Obama's Turning Point
Sooner than anyone had anticipated, President Obama's drive for health reform has reached a crucial decision point -- one that may well determine the fate of his biggest domestic initiative.
The White House plan had been to use the big Democratic majorities in Congress to get the necessary bills through the House and Senate before the Aug. 7 summer recess -- knowing that the measures would have holes in them and would probably not resemble each other.
By Labor Day, congressional staff could fill in the gaps and -- with guidance from Obama's aides -- assemble a hybrid measure that could win support on each side of the Capitol. That final version, officials at both ends of Pennsylvania Avenue said, would have to meet Obama's criteria -- expanding health insurance coverage to virtually all Americans but not adding to the budget deficit.
Because those two goals are hard to reconcile, Obama wanted to put off as long as possible the day of reckoning when the Congressional Budget Office (CBO), the official scorekeeper on legislation, would assess how fiscally realistic the plan looked to be.
But on Thursday, just as three House committees that share jurisdiction on health matters were preparing to rush a bill to the floor, CBO Director Douglas Elmendorf told the Democrats that they were about to bust the budget. None of the bills he had seen contain "the sort of fundamental changes that would be necessary to reduce the trajectory of federal health spending by a significant amount."
"And on the contrary, the legislation significantly expands the federal responsibility for health-care costs," he said.
Elmendorf is not alone in arguing that the legislators ought to go back to the drawing board. A day earlier, Mike Leavitt, the last secretary of health and human services in the George W. Bush administration, told me and other reporters that the House bill "does nothing to solve the problem of the escalating cost of health care."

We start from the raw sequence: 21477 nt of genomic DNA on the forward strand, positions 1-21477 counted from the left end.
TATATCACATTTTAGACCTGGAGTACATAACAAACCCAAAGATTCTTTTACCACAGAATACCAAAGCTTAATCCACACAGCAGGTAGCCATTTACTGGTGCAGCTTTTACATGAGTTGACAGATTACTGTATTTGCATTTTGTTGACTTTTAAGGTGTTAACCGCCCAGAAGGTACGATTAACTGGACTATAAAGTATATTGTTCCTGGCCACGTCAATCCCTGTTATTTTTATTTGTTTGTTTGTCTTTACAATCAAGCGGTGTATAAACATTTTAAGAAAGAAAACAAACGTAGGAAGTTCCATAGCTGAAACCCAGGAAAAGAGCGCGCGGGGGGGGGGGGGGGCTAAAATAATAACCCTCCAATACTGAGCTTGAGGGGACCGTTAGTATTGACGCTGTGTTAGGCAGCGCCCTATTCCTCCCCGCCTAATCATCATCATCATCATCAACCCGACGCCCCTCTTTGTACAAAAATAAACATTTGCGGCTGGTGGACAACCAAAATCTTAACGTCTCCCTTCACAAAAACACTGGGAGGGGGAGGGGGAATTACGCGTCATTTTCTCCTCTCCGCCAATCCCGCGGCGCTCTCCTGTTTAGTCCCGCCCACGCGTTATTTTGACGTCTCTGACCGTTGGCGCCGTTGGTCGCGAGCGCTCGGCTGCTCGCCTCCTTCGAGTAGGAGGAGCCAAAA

In a separate phone interview, Ken Thorpe, an academic expert who worked on the Clintons' effort 16 years ago, said, "There is nothing in the current legislation that will reduce private insurance premiums" -- and not nearly enough to contain the rising costs of Medicare.
Glenn Hackbarth, the head of a Medicare advisory commission chartered by Congress, testified last month that the kind of minor fee adjustments and pilot projects included in the House bill "will not fix the problems" of runaway costs.
All of them agree that the fee-for-service system that pays each hospital for each test given to each patient, and each doctor for each office visit and exam, spurs a relentless drive for volume without making anyone accountable for preventing illness and maintaining good health. There is no reward for coordinated care.
Elmendorf cited the same defects in the pending bills' gestures toward cost control and added a complaint that Congress has balked at challenging the wasteful policy of making even the most lavish employer-paid health insurance plans tax-free to both the company and the worker.
The Democrats drafting the House bill turned down any cap on the value of such plans, and Senate Majority Leader Harry Reid is pressuring senators to do the same thing, even though their action feeds medical inflation and makes it far harder to finance expanded coverage.